On this branch of the case there are several material points upon which no controversy was raised in the argument. One of these is, that the right claimed for the complainant is to an easement or interest in the land of the Railroad Company, the claim being to the perpetual use of the side track as a right appurtenant to the car works, transmissible with the title to them, and binding the land of the company into whosesoever hands it may come, at least so long as it shall be used for the purposes of a railroad. Pitkin v. The Long Island Railroad Company, 2 Barb. Ch. R. 221, is a case very similar. Further, it is agreed that at law an estate or interest in land can be created only by deed or grant under seal, or by prescription, or in this country by twenty years adverse possession or user; in equity such an interest may additionally be acquired by contract, which, however, must, under the statute of frauds, be in writing, subject to an exception of the equity arising out of part performance of a verbal contract. Again, it must be admitted that a license or permission to exercise some privilege upon the land of the licensor can create no estate or interest in the land, such as binds the land and is transmissible from the licensee, the utmost effect of a license being to confer a personal privilege, which is not assignable or transmissible, and is revocable at the licensor's pleasure. Nor does it matter whether the license be by parol or in writing, so long as it remains a mere license, not converted into a conveyance, grant or contract, nor rendered irrevocable by estoppel, as under some circumstances, to be presently noticed, it may be in equity though not at law. Few points have undergone more discussion, and have at length come to be better settled, than the insufficiency of a license at law to create or transfer an interest in land In England the leading cases are Fentiman v. Smith, 4 East, 107; Rex v. Herndon on the Hill, 4 M. & S. 565; Hewlins v. Shippman, 5 B. & C. 221, (E.C. L. 207); Bryan v. Whistler, 8 B. & C. 288 (15 E. C. L. 149); Cocker v. Cowper, 1 C. M. & R. 418, and Wood v. Leadbitter, 13 M. & W. 838, in which last case the prior course of decisions is very fully reviewed. In this country the same rule was adjudged, as early as 1814, by C. J. Parsons, in Cook v. Stevens, 11 Mass. 533. He has been followed in many of the States. Mumfordv. Whitney, 15 Wend. 384; Foot v. The N. H. & Northampto Northampton Railroad Company, 23 Conn. 214; Foster v. Browning, 4 R. I. 47; Den v. Baldwin, 1 Zabriskie, 390; Hays v. Richardson, 1 G. & F. 38; Carter v. Harlan, 6 Md. 20; Bridges v. Purcell, 1 Dev. & Bat. 492.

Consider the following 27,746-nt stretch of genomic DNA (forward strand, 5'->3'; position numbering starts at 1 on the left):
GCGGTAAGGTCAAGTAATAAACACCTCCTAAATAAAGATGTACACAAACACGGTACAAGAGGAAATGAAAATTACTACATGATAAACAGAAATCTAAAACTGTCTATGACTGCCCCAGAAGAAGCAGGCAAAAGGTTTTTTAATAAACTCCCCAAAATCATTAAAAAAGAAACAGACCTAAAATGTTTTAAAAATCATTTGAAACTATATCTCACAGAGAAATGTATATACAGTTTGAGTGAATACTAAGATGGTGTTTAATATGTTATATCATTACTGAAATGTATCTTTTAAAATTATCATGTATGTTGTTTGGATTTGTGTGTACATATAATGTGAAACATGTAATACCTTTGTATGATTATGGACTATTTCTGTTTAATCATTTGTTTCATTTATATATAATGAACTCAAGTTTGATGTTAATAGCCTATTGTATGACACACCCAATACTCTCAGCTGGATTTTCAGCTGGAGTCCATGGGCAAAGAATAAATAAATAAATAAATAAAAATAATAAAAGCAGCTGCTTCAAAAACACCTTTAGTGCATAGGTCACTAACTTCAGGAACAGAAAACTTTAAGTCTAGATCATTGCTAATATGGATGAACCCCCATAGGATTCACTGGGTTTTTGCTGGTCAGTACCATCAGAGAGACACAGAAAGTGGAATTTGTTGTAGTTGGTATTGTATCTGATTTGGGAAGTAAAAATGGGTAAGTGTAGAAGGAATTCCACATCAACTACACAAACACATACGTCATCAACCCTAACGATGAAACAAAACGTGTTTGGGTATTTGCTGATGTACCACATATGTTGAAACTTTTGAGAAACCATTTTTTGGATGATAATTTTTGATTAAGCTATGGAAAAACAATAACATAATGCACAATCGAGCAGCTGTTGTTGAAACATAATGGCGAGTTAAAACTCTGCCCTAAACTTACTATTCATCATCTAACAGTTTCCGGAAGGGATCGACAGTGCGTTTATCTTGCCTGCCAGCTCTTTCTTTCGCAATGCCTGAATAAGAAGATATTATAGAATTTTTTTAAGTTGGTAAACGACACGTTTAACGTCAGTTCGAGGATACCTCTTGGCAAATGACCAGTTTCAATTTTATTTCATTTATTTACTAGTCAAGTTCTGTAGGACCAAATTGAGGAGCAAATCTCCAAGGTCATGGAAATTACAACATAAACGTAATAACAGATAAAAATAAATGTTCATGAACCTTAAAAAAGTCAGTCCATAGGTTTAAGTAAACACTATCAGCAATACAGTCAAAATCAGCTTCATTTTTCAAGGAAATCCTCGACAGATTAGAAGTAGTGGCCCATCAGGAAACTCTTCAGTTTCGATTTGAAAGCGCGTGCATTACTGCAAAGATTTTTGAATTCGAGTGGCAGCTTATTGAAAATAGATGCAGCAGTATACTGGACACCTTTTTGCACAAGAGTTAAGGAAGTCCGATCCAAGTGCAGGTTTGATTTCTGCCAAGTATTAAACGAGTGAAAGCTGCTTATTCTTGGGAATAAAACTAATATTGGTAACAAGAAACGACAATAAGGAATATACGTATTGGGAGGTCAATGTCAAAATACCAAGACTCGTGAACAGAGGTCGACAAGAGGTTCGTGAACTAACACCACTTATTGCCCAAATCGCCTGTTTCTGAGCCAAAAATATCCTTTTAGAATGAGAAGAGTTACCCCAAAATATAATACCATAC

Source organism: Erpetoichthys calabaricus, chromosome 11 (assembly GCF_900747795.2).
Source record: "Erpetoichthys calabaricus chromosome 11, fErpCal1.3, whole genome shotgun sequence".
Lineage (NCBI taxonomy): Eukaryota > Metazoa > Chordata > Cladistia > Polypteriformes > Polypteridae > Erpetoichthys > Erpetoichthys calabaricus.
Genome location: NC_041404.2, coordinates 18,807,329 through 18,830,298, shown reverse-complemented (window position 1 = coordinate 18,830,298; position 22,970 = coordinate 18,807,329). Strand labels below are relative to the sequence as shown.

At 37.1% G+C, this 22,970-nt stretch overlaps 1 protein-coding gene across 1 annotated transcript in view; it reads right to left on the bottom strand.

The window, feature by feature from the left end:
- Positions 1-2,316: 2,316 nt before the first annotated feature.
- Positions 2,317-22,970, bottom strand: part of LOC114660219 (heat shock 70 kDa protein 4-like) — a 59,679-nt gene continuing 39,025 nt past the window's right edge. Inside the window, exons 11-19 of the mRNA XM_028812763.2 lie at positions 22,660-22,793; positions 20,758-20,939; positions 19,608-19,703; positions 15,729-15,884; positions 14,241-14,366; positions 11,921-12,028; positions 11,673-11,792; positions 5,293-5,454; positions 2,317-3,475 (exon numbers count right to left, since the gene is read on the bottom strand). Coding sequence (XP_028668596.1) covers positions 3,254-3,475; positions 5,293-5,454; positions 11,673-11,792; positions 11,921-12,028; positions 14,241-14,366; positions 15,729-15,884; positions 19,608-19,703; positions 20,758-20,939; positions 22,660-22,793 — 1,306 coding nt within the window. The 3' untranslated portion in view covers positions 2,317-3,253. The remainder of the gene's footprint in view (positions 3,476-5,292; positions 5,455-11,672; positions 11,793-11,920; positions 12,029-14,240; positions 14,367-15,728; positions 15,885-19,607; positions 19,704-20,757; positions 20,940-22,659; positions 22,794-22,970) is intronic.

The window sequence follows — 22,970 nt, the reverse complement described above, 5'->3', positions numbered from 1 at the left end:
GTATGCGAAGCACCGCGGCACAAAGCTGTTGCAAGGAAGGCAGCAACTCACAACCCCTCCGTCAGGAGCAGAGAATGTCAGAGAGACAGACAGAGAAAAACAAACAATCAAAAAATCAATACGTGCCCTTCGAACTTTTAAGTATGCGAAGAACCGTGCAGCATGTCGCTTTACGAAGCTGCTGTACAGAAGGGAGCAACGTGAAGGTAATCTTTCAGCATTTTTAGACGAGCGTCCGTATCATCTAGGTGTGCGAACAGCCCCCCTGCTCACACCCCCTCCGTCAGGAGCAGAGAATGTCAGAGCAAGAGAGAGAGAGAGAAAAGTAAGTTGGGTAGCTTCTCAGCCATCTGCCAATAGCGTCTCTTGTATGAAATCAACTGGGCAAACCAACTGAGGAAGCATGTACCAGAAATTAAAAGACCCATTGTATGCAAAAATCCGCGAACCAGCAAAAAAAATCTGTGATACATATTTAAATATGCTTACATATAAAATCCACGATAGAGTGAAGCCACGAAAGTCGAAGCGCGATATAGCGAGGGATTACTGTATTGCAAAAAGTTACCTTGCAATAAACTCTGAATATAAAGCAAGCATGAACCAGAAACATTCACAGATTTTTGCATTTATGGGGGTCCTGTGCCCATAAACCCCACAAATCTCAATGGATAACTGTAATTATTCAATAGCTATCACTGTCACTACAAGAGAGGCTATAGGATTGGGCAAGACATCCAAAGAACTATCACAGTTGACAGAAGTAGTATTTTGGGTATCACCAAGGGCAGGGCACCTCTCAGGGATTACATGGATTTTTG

But it was earnestly urged that although a license is revocable so long as it is executory and the parties remain in statu quo, it ceases to be so, under the doctrine of equitable estoppel, after it has been executed, the licensee having expended money or otherwise involved himself so that he cannot recede without prejudice; that in this case Jackson & Sharp having made large expenditures in erecting and afterwards enlarging their car works upon the faith of their enjoying the continued use of this side track, the railroad company are equitably estopped from revoking the license.